Tide’s most recent trip to Columbia a reminder to stay humble


CW / Hannah Saad

A 19-game winning streak was snapped. The defending Heisman Trophy winner was stymied. Dreams of back-to-back titles were dashed as upstarts clad in garnet rejoiced.

Alabama’s 2010 loss at South Carolina remains one of the most surprising of head coach Nick Saban’s tenure. Those Gamecocks, who finished the season 9-5, were ranked No. 19, making them the lowest-ranked team to beat Saban’s Crimson Tide in the last 11 seasons. 

As Alabama prepares to travel to Williams-Brice Stadium for the first time since, Saban’s message remains the same: overlook no opponent.

“What I remember from it is we got the lining kicked out of our britches. I don’t know if you know what that means, but that means you get your butt kicked so bad you got no seam in the back of your pants,” Saban said. “… I think that the players on our team need to have the proper respect in terms of what they need to do to prepare to play a good team like this.”

It was a quintessential Saban response, steeped in tenets the program has been founded upon like “play to a standard” and “trust the process.”

But because it’s Alabama, there’s always hype. Junior quarterback Tua Tagovailoa likened the attention around the Crimson Tide to that of the NFL’s Cleveland Browns. After years of ineptitude, the Browns began to look like a legitimate contender at the end of last season and entered 2019 as a popular dark-horse Super Bowl pick.

Both teams have a galvanizing quarterback, a surplus of talent at the skill positions and an edge a chip on the shoulder that constantly strives to earn perpetually absent respect.

Cleveland, after its most optimistic offseason in a while, opened its regular season with a 43-13 loss to the Tennessee Titans.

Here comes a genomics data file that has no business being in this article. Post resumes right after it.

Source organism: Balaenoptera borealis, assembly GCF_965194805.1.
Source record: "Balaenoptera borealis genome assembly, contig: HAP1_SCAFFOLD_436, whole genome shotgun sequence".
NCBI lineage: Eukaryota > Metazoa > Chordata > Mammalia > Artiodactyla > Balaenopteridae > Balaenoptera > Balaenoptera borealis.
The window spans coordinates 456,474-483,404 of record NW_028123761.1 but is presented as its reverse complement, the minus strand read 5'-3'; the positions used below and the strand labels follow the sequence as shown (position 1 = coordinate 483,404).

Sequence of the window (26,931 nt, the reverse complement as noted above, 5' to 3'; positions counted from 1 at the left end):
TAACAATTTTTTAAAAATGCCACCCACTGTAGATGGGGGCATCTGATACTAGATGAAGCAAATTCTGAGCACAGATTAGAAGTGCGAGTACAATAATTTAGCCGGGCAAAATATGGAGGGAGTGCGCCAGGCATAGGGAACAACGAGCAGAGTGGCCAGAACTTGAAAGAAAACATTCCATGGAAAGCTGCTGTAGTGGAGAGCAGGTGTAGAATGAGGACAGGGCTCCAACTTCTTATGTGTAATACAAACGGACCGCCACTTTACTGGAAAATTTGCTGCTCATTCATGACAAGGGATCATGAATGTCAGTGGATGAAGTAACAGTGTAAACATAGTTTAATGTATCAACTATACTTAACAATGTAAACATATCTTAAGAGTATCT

“The Browns, look at all the guys they have, and no one’s really been talking about the Titans as much,” Tagovailoa said. “It really doesn’t matter about the guys you have on a team, it really matters about how you guys come together, how you guys play as a team.”

Tagovailoa frequently answers reporters’ questions with Saban-esque maturity. Most college quarterbacks would be thrilled with passing for 227 yards, three scores and a 66.7% completion percentage in a 62-10 victory. But Tagovailoa agreed with his head coach’s assessment of the passing game as “sloppy” in last week’s win over against New Mexico State.

“There were things that were open that I didn’t take, and then it just goes right back to sideline adjustments, things that we’ve talked about on the sideline that I didn’t take advantage of,” Tagovailoa said. “Even when I ran and I scored, I believe Henry Ruggs was open on the seam route.”

A few of his throws were off the mark, and even junior wide receiver Jerry Jeudy had a couple of uncharacteristic drops. Those early-season mishaps before bigger SEC games remind the team that no matter how many touchdowns it scores and how little time it takes, it cannot afford to overlook the details.

“You can’t really listen to the outside, you know,” Jeudy said. “But just reminding how last year we thought we were so good and toward the end we lost it. We got blown out.”

On the wall inside Alabama’s practice facility, directly adjacent to the practice fields, a hand holding up four fingers is posted. On the fingers are written the words “Commitment,” “Toughness,” “Effort” and “Discipline,” and the thumb folded across the palm says “Pride.”

Students hold up their four fingers and wave their arms to “Basket Case” entering the fourth quarter of every game, but probably few know they’re symbolizing the central elements of the program. 

In a three-part documentary released this week by The Athletic, head athletic trainer Jeff Allen explained that the team’s speed and explosiveness numbers, measured by its Catapult tracking device, were 15 to 20% lower in the national championship against Clemson than the rest of the season.

Saban, though, said the numbers were also down during practice that week, foretelling the shocking loss to the Tigers. Most of the team’s players were in elementary school for the 2010 loss to South Carolina, but they won’t soon forget the humbling defeat in January. That failure, to steal one of Saban’s favorite quips, won’t be wasted.

“We got humbled, I think, last year, so we know what the expectations for our team are, and we take that every week and we think about that every week,” junior safety Xavier McKinney said. “… We know we’re not invincible, and we know we’ve got a lot of work to do, so we’re going to keep doing that and continue to get better.”